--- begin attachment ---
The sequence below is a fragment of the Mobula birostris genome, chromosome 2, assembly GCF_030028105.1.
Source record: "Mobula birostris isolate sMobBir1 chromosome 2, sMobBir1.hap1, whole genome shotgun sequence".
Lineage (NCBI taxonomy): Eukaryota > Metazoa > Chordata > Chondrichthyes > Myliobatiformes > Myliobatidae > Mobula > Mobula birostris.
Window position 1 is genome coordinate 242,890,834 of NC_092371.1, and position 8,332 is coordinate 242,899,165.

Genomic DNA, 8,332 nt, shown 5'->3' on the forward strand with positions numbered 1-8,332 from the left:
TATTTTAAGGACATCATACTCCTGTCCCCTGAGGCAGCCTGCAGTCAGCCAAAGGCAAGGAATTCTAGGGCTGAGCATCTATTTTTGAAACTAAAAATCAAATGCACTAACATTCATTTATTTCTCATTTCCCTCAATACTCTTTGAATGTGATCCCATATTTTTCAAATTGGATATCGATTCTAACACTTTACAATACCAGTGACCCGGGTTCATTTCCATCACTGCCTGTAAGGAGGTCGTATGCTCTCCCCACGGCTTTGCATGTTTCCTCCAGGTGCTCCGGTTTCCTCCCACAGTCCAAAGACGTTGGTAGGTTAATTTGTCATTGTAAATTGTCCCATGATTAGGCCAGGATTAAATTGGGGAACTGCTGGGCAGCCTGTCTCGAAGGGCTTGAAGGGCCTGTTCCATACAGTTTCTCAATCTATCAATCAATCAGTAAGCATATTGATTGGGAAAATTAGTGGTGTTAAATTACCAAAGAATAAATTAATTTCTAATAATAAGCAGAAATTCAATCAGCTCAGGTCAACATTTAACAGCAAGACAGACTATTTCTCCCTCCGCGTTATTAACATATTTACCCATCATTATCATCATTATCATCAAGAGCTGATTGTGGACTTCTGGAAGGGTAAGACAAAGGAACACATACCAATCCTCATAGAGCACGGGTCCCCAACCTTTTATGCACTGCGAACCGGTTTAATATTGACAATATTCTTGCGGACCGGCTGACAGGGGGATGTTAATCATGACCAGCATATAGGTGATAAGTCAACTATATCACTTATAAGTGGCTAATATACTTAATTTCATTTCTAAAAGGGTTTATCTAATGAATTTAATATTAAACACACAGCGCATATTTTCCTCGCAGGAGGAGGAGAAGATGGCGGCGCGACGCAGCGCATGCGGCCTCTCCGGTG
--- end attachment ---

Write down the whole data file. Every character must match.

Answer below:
The sequence below is a fragment of the Mobula birostris genome, chromosome 2, assembly GCF_030028105.1.
Source record: "Mobula birostris isolate sMobBir1 chromosome 2, sMobBir1.hap1, whole genome shotgun sequence".
Lineage (NCBI taxonomy): Eukaryota > Metazoa > Chordata > Chondrichthyes > Myliobatiformes > Myliobatidae > Mobula > Mobula birostris.
Window position 1 is genome coordinate 242,890,834 of NC_092371.1, and position 8,332 is coordinate 242,899,165.

Genomic DNA, 8,332 nt, shown 5'->3' on the forward strand with positions numbered 1-8,332 from the left:
TATTTTAAGGACATCATACTCCTGTCCCCTGAGGCAGCCTGCAGTCAGCCAAAGGCAAGGAATTCTAGGGCTGAGCATCTATTTTTGAAACTAAAAATCAAATGCACTAACATTCATTTATTTCTCATTTCCCTCAATACTCTTTGAATGTGATCCCATATTTTTCAAATTGGATATCGATTCTAACACTTTACAATACCAGTGACCCGGGTTCATTTCCATCACTGCCTGTAAGGAGGTCGTATGCTCTCCCCACGGCTTTGCATGTTTCCTCCAGGTGCTCCGGTTTCCTCCCACAGTCCAAAGACGTTGGTAGGTTAATTTGTCATTGTAAATTGTCCCATGATTAGGCCAGGATTAAATTGGGGAACTGCTGGGCAGCCTGTCTCGAAGGGCTTGAAGGGCCTGTTCCATACAGTTTCTCAATCTATCAATCAATCAGTAAGCATATTGATTGGGAAAATTAGTGGTGTTAAATTACCAAAGAATAAATTAATTTCTAATAATAAGCAGAAATTCAATCAGCTCAGGTCAACATTTAACAGCAAGACAGACTATTTCTCCCTCCGCGTTATTAACATATTTACCCATCATTATCATCATTATCATCAAGAGCTGATTGTGGACTTCTGGAAGGGTAAGACAAAGGAACACATACCAATCCTCATAGAGCACGGGTCCCCAACCTTTTATGCACTGCGAACCGGTTTAATATTGACAATATTCTTGCGGACCGGCTGACAGGGGGATGTTAATCATGACCAGCATATAGGTGATAAGTCAACTATATCACTTATAAGTGGCTAATATACTTAATTTCATTTCTAAAAGGGTTTATCTAATGAATTTAATATTAAACACACAGCGCATATTTTCCTCGCAGGAGGAGGAGAAGATGGCGGCGCGACGCAGCGCATGCGGCCTCTCCGGTG